First, let’s have some definitions. Again, Garner says, “lie (= to recline, be situated) is intransitive—it can’t take a direct object <he lies on his bed>. But lay (= to put down, arrange) is always transitive—it needs a direct object <please lay the book on my desk>.”
Let me partially inflect these two verbs and then give several examples (I’ll save the present and past participles for another time):
Verb Present Past
1. lay (v.t.) lay laid
2. lie (v.i.) lie lay
Got it? Still with me? (Just nod your head.) Here are some examples of when to use lay (#1).
Lay (present tense): “Honey, please lay the baby (direct object) down for his nap.”
Lay (past tense): “She laid the baby (direct object) in his crib for his nap.”
Lay (present tense): “Let us lay our heads (direct object) on our pillows and get some sleep.”
Lay (past tense): “We laid our heads (direct object) on our pillows.”
Here’s a trick to help you remember: When you mean “put,” use “lay.” When you are doing something to something, use “lay.” You never use lay to describe lying down (unless it’s past tense—see the chart). Here are some examples of when to use lie (#2):
Lie (present tense): “Sheila went to the beach to lie on the sand.”
Lie (past tense): “When Sheila went to the beach last weekend, she lay on the sand all day.” (Note, the past tense of lie is notlaid. You use laid only when talking about putting something somewhere—“The Ladies Guild laid out a feast for all the revelers to enjoy.”)
Lie (present tense): “It’s time for me to lie down and take my nap.”
Lie (past tense): “I lay (not laid) in bed for two hours this afternoon.”
Dr. Martin Luther King Jr. had the right idea about race relations, eloquently expounded during the height of the Civil Rights Movement in his famous speech at the Lincoln Memorial in 1963. His “dream” for his children was that one day in America they would be judged not by the color of their skin but by the content of their character. I believe we could call that world a colorblind society. One of the definitions of colorblind, according to Merriam-Webster Collegiate Dictionary, is “not influenced by differences of race … free from racial prejudice.” The New Oxford Dictionary similarly defines it as “not influenced by racial prejudice: a color-blind society.” That seems to be the sort of society that MLK lived – and died – for. It is a world in which “all men are created equal,” the ideal of the Founding Fathers.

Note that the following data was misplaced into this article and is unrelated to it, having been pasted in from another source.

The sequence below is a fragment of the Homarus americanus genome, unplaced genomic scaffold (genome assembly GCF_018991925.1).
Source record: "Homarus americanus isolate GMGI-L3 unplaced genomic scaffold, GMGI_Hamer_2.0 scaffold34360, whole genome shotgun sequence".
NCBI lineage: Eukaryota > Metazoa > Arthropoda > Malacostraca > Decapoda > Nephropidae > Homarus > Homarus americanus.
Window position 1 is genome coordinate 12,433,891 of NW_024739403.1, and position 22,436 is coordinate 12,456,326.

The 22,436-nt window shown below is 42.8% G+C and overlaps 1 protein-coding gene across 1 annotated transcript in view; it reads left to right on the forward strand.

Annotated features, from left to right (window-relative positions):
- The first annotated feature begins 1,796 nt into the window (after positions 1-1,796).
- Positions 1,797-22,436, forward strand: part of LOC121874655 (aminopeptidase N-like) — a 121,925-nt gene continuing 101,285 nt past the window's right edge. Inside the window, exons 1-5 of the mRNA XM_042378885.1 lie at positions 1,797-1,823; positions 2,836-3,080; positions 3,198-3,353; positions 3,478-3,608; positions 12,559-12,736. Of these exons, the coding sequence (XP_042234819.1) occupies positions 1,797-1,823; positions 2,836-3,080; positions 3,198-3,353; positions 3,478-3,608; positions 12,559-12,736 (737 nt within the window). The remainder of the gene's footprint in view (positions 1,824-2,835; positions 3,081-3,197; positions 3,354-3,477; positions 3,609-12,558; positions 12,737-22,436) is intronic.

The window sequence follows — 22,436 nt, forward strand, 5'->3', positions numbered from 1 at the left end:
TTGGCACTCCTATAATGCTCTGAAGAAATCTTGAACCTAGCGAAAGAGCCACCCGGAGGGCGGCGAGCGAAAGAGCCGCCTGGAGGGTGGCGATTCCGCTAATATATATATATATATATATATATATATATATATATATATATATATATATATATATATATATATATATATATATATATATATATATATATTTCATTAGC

As a nation, we made great strides toward realizing that dream and that ideal, until the unfortunate rise of cultural Marxism, Critical Race Theory, BLM, and the so-called antiracist doctrines of those who would demonize a certain segment of our society. Today it is no longer good, or even okay, to be colorblind, to be not racist. Now, according to the twisted linguistic and ideological gymnastics of the cultural Marxist elites who shape the prevailing progressive narrative in America, to be colorblind is to be actually racist! Astoundingly, to be not racist, according to this convoluted logic, is to be, in fact, a white supremacist, of all things. Now one must be antiracist.
The net effect of these progressive efforts has been to divide us, rather than unify us, based solely on the color of our skin. The current mantra of the so-called woke is that America is still incurably, systemically racist, as though the hard work and sacrifices of Dr. King and his fellow laborers in the Civil Rights Movement were all in vain, that they amounted to nothing. I seriously doubt Dr. King would agree with that assessment. To preach such a grim, false message dishonors his memory.
I am truly thankful for Dr. King’s tremendous insight, courage, and dedication, all tragically cut way too short by an assassin’s bullet in 1968.
Not about “English” per se, this is for my fellow baseball fans.
There are at least two easy ways of answering the question of which are the all-time greatest teams: (1) the teams who were most dominant in particular seasons, and (2) the teams who have won the most World Series. The second criterion is easy, the New York Yankees have won by far more World Series than any other team in MLB history.
As for the first criterion, I have employed three easy, objective criteria to rank the top ten teams—those that were most dominant relative to the rest of their respective leagues in individual seasons. The three criteria are as follows:
A winning percentage of .650 or higher. This means that for a 162-game season they won a minimum of 105 games; for a 154-game season, at least 100 games.